Be sure to bring gloves, and shoes with good tread, and to use three-points of contact at all times. Go slow, and don’t let anyone rush you. Aside from it being treacherous, the frustrating part was communicating for groups to stop ascending or descending at the same time, as there isn’t room for two people. With patience, we made it work. The waterfall is of course breathtaking, and there is a smaller waterfall with a rope to jump from. There is a picnic table set up close to the base of the falls (the only dry spot in the area!). If you make it down to see these falls, great. If you don’t, just enjoy the view from the top. You’ve still got Havasu Falls right behind you!

Beaver Falls– You will unfortunately/fortunately(?) need to hike to Mooney Falls first, in order to hike an additional two miles to these falls. We didn’t have the willpower, but I hope you do!

Airwest Helicopter: Call us lame or awesome or whatever, but we decided to helicopter out. A) None of felt like getting up that early to hike out considering how much we had hiked already, B) Um, it’s probably the cheapest helicopter tour through the Grand Canyon. Unfortunately, no one was offering us any solid information on how to go about this, including the tourist office or even the Air West operator in Supai. In addition, per some reviews I read, it isn’t guaranteed you will get out (and no one wants to start hiking at 1PM in 100 degree heat). We decided to hope for the best, and to prepare for the worst, in case we had to start hiking at a later time.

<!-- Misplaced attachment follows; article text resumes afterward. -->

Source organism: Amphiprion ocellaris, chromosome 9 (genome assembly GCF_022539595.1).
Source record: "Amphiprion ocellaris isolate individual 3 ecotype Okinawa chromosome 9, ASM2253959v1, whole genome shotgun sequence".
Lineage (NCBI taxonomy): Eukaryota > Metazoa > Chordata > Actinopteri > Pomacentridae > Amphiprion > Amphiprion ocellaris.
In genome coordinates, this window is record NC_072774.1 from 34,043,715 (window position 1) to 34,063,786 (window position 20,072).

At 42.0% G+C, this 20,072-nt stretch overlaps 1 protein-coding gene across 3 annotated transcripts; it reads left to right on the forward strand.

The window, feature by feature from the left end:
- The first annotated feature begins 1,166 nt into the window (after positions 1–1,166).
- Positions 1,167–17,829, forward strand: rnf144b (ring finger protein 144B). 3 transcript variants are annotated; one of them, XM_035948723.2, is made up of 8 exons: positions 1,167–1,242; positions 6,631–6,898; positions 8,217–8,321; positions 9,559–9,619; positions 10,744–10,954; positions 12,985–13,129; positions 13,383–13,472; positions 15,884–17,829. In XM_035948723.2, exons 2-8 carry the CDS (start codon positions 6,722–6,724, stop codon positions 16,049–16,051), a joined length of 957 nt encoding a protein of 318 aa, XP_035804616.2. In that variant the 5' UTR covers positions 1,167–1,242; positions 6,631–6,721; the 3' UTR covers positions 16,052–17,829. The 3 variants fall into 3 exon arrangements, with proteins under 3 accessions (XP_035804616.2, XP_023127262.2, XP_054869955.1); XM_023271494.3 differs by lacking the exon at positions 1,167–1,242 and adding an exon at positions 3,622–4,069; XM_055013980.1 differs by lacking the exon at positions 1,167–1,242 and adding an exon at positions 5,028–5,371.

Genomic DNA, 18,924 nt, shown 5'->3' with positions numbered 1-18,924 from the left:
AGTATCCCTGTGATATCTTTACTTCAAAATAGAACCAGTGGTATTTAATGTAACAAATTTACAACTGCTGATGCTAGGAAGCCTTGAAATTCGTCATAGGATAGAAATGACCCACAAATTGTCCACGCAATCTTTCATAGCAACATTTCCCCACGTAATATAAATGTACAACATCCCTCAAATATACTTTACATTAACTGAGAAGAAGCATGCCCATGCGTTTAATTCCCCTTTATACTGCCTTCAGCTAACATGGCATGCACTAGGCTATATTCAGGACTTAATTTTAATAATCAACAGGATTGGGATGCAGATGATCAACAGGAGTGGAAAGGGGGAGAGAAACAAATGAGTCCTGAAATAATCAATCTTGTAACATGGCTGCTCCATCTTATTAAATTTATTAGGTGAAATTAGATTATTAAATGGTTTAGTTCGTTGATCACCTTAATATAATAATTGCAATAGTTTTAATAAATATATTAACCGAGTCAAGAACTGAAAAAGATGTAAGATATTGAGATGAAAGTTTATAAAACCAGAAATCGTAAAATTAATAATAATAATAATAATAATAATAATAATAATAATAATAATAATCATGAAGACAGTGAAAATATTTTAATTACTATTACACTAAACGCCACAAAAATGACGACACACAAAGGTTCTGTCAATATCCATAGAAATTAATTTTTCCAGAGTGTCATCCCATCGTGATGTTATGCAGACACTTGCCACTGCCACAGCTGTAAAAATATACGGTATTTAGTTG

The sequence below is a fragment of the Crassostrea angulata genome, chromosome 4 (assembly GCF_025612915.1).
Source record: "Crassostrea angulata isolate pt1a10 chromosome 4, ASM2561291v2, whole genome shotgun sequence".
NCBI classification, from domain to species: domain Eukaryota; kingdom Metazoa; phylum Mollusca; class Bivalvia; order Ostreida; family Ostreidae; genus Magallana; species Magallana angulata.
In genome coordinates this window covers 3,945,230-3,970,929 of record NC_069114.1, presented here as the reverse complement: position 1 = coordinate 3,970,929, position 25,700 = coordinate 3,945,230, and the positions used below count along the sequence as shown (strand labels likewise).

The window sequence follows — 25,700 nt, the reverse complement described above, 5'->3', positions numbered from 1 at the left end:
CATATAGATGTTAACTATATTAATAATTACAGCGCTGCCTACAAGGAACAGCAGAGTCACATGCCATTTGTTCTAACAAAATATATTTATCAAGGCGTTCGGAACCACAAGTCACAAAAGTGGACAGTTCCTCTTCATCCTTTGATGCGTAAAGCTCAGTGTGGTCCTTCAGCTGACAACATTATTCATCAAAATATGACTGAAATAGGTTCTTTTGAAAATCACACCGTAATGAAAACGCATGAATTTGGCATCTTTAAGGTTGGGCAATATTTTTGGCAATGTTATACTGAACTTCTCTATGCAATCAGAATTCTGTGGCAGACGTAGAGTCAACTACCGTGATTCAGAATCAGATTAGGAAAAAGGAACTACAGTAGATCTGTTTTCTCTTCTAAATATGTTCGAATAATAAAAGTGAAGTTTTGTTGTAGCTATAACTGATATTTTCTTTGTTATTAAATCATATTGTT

Here is the deal. Weather permitting, the helicopter runs from March 15th – October 15th, operating on Sundays, Mondays, Thursdays and Fridays from 10AM - 1PM and from October 16th to March 14th on Fridays and Sundays from 10AM - 1PM. They will operate until everyone is accommodated OR until it gets dark. The cost is $85 with a $10 surcharge for credit cards (another reason to bring cash!). People literally started lining up from 12:30 AM on the day we left. Our group took shifts starting around 6 AM, and there were about 40 or so people ahead of us. For us, the sign-up list was brought out at 9 AM and became a free-for-all. Meaning, some people in the back ran to the front of the line to sign-up first. Not cool. Be respectful of the people who got in line before you did. Also, Havasupai natives are given priority, meaning they can show up at anytime to use the helicopter regardless of the list.